In the Writing Lab
By David Hartley Mark
It is the Sound of Creativity: about ten pairs of hands pattering at keyboards, writing an essay entitled, “All About Me.” It is the first of a series of essays that my Basic English Class will write, in partial fulfillment of the class requirements. This is no delving into Shakespeare or or Hemingway, though we will read the latter’s “Hills Like White Elephants” later in the term, a particular favorite of mine, an episode in the Eternal Struggle of Boy and Girl.
Thusfar this term—it’s the end of only the first week in a month-long course—we have discussed how to grapple with Run-On Sentences, the bane of the Post-Modern American Scholar, that and the Comma Splice: the particular dilemma resulting from atrocities such as:
We went to the movies afterward we went for pizza.
Many of my students had believed that adding a comma to the above would straighten the entire mess out, thusly:
We went to the movies, afterward we went for pizza.
But they would have been wrong. I apprised them of their choices:
--Use a period—my “down and dirty” solution, the quick and easy fix to most issues of this type;
--Use a comma with a subordinating conjunction: but, or, nor, because, for—though this last is best suited for fairy tales of the “Little Red Riding Hood” genre:
“Where are you going with your basket, Little Girl?” asked the Wolf.
“I am going to my Grandmother’s, Sir,” replied Little Red Riding Hood, “for she is ill, and cannot get her own groceries.”
Finally, there is the semicolon, the Lamborghini of punctuation, not to be used where a comma (the pickup truck) would be better employed:
We went to the movies; afterward, we went for pizza.
It requires two complete sentences, meaning that both must have a noun and a verb—we used to call these a subject and a predicate, but no longer.
I adore the semicolon: it combines the stopping power of the period, together with the push-forward of the comma, and so shows exactly the correct amount of both progress and hesitation. When describing the semicolon’s charms and abilities to the class, I always use the illustration of the young couple in the night club, finishing their pre-engagement meal, with the eager young man hiding the engagement ring in his pocket.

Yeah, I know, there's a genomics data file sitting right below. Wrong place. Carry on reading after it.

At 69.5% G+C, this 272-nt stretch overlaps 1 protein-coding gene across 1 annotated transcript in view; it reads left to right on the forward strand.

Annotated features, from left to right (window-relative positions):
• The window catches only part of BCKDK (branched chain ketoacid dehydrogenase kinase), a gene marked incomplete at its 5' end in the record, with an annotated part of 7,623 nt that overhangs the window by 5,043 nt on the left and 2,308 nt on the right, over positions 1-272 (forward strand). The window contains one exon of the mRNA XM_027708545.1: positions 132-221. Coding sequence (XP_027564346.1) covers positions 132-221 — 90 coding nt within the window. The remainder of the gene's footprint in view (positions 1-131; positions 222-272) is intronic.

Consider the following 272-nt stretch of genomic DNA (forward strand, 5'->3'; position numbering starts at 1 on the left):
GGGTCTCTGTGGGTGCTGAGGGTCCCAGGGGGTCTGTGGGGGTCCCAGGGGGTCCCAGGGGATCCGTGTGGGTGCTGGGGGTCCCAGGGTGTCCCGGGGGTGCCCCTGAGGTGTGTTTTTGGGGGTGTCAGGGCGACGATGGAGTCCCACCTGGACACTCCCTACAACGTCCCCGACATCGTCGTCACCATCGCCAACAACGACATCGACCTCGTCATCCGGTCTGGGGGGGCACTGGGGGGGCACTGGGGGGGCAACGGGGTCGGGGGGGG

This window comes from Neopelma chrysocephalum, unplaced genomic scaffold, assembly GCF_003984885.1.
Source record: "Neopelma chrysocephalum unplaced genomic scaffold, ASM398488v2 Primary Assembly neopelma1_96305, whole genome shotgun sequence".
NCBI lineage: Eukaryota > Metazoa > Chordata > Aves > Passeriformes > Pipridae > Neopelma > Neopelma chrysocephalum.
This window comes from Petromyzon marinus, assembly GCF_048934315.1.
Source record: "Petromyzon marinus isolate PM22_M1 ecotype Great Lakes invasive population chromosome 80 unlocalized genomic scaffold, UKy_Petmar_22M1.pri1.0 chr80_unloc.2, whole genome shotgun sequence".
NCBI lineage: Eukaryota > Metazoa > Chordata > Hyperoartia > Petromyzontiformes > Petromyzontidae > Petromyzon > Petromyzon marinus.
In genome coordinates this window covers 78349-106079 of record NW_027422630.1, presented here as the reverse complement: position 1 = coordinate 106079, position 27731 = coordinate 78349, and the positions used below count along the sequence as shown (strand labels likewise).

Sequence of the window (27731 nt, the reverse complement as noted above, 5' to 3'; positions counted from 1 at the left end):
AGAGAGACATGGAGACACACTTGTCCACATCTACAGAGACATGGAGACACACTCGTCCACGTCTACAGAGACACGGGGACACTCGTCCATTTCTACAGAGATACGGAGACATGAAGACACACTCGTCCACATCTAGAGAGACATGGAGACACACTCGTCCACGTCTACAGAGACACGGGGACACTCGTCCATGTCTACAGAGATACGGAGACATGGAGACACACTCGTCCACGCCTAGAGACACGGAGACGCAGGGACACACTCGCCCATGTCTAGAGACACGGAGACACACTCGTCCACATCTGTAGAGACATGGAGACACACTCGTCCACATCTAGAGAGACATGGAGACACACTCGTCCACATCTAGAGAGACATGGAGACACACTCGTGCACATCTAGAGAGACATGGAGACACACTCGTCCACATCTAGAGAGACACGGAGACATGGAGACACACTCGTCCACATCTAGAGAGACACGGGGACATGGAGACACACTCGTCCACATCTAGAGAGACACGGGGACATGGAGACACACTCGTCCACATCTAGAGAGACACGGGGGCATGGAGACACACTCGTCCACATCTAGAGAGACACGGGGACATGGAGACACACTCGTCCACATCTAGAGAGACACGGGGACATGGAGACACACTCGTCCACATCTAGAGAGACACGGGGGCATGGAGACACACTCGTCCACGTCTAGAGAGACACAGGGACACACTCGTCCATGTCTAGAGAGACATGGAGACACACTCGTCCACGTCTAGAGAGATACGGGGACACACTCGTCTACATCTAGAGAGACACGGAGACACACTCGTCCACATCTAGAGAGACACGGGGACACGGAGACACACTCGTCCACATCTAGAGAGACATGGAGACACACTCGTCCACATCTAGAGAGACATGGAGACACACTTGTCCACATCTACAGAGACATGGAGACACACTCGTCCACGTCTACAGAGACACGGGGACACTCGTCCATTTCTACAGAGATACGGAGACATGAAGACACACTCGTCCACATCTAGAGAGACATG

The adoring couple gaze at one another over the flickering candles, wholly and entirely in love, and then, reaching his hand into his jacket, the boy asks his opening question:
“I love you; do you love me?”
--Which question combines exactly the right amount of forwardness and hesitancy: he is revealing enough vulnerability to press his suit, but holding back enough so that, on the slight chance that she rejects him, he will have saved face. This entire exercise, properly described, never fails to create the correct mood to communicate the proper usage of the semicolon.
And, while I sit and write, so do my students. This is the first formal essay they will submit. It is a revelation of their personal lives, and an entryway into their thoughts.
“Writing is among the most powerful things one can do in one’s life,” I tell them, “there is a remarkable connection, a serendipity, between the brain and the fingertips when one writes. It is a feeling like nothing else in the world, a feeling of enormous control and release.”
I am honored to be their teacher. It is the finest profession in the world.